Mine sits on the kitchen table with a diffuser and lamp shade on it waiting for a power outage. Freezing rain today BTW. 35 degrees. Another threat of outage comes from all the dead and dying Ash trees falling on the lines when the wind blows.

I should do something like that… Make some wood accessories like I did for an LT1
(previously shown….

I really hate it when trees fall on power lines. Fires often result here in the SW.

Yours looks much classier than mine. :+1:

My Sofirn Q8, with XP-L HIs, has been in a drawer for a few years because I was bored with the stock Narsil configuration and little patience to reprogram it. I guess Anduril is just my preference but I reached out to Tom and he shared some links to videos Jason posted. It's on my dresser now and I even take it out to the greenspaces. I went to Ft Davis, TX this summer and took my XHP50 loaded L2 thinking the floody thrower would be great for the open expanse of west Texas. Well, I wish I would have taken the Q8. It's getting more use, thanks to a little inspiration from the forum!

Not sure what kind of black magic is used to plop a reflector onto a pcb normally, thinking there needs to be some kind of “play” to avoid damage, but that’s exactly what you can’t have with critical-focus emitters like these. Ie, a hole with for each with like zero clearance, and that’s also assuming the absolute perfect amount of solder (enough to make good electrical/thermal contact across the entirety of the pads, while not so much that the emitter “floats” even the slightest bit to get too deep into the reflector hole).

I remember people having issues with crushed corners on emitters, or the emitter being shoved off sideways and cracking, etc., and that was just with the usual Crees.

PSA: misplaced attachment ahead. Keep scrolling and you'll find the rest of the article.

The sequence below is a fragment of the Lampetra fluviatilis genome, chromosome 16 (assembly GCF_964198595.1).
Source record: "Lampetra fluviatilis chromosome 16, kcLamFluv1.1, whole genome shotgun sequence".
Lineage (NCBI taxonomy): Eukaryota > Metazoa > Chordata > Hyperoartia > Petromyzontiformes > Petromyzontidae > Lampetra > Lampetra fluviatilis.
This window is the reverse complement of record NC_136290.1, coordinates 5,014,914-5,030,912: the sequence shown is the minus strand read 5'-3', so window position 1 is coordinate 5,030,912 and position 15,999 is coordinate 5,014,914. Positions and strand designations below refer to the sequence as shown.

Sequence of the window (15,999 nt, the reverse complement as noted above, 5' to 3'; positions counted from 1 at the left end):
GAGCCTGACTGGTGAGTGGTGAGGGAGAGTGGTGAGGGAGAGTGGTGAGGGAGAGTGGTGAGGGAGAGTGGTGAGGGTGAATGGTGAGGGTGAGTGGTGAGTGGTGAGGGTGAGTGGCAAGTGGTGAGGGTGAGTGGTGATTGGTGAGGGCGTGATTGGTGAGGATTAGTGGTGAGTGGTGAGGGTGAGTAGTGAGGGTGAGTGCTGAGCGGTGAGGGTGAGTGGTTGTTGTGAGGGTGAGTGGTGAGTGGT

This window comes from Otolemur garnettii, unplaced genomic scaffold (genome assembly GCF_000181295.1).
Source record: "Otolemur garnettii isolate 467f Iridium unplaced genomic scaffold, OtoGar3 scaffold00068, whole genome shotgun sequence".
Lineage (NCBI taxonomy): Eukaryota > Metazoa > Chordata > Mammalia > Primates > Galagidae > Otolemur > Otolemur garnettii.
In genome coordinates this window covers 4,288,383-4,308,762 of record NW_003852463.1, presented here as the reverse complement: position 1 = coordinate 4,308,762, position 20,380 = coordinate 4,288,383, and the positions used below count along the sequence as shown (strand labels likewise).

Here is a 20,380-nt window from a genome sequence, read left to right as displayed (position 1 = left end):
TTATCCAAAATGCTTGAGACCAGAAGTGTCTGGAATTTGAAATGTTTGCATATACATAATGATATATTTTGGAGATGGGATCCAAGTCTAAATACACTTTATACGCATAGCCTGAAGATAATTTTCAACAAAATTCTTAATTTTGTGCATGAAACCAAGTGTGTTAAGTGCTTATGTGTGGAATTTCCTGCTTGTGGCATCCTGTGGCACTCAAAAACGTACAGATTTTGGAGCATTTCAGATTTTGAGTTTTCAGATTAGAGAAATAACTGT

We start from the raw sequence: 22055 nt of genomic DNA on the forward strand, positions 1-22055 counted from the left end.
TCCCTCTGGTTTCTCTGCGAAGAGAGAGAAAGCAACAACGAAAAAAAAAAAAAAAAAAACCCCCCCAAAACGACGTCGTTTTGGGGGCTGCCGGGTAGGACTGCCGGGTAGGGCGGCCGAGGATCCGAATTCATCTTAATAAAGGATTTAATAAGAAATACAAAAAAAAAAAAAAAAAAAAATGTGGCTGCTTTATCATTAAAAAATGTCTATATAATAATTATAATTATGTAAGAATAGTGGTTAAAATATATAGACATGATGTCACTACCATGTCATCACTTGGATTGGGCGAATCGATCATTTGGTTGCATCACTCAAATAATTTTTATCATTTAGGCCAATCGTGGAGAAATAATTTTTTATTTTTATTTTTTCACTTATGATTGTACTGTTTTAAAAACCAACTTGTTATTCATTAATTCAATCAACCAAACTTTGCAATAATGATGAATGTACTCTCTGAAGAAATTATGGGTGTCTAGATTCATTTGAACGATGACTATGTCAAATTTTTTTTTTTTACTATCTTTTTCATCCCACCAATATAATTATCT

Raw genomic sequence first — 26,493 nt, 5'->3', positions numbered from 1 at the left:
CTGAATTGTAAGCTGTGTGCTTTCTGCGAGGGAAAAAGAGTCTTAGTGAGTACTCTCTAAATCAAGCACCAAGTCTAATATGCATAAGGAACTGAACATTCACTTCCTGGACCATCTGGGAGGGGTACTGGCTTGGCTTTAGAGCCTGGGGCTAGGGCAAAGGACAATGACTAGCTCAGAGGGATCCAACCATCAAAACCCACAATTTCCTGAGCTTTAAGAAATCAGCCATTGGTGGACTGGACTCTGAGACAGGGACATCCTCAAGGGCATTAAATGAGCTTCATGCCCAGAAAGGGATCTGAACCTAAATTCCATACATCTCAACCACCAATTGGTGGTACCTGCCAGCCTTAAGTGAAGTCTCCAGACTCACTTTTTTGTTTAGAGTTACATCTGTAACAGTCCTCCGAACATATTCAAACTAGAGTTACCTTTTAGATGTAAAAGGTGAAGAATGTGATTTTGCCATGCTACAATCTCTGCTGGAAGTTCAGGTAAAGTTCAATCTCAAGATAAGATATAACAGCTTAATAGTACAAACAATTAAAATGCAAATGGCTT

My actual Q8s are almost shelf queens at this point, but only because of lack of internal charging, whereas my DC7 is right here in front of me, often used because I can turbo it up and get nice ceiling bounce in a pinch, even brighter’n the desk lamp.

Granted, if I need/want lots of oomf in the backyard, I’ll grab my TM03 or now SF47 for something light(er)weight, but before it was always a Q8/DC7, and still will be if I expect to use it quite a while (ie, longer runtime, more thermal mass).

Stencil is the word I could not remember. A stencil overlay is used to apply just the correct amount of solder paste. Then the SMD devices are laid on the paste. With the exact correct amount of solder paste the SMD’s are supposed to position themselves.

Years ago when I was looking at getting a serious home solar power setup I saw the process used to manufacture the boards for the Outback brand of equipment (made in Arlington, WA at the time). A machine placed all the parts as well as the paste. I would think a similar process would be used for the mcpcb’s used in flashlights. Or they could use a hoard of near-sighted people I suppose.

Most components are essentially just dropped on the pads with solder-paste already applied, and they just stick until the IR lamp cooks everything. Some smd chips can get pulled up on one end (“tombstoning”) because of surface tension if there’s even the slightest “imbalance”, though. Point being they usually rely on the components self-centering when floating on the molten solder.

Rarely (usually bulkier components like coils) they use adhesive to stick the component in place. Some sort of red goo kinda like Loctite.

A Cree wouldn’t be too bad with the big chip, but trying that with an Osram… dunno if it can be pulled off reliably.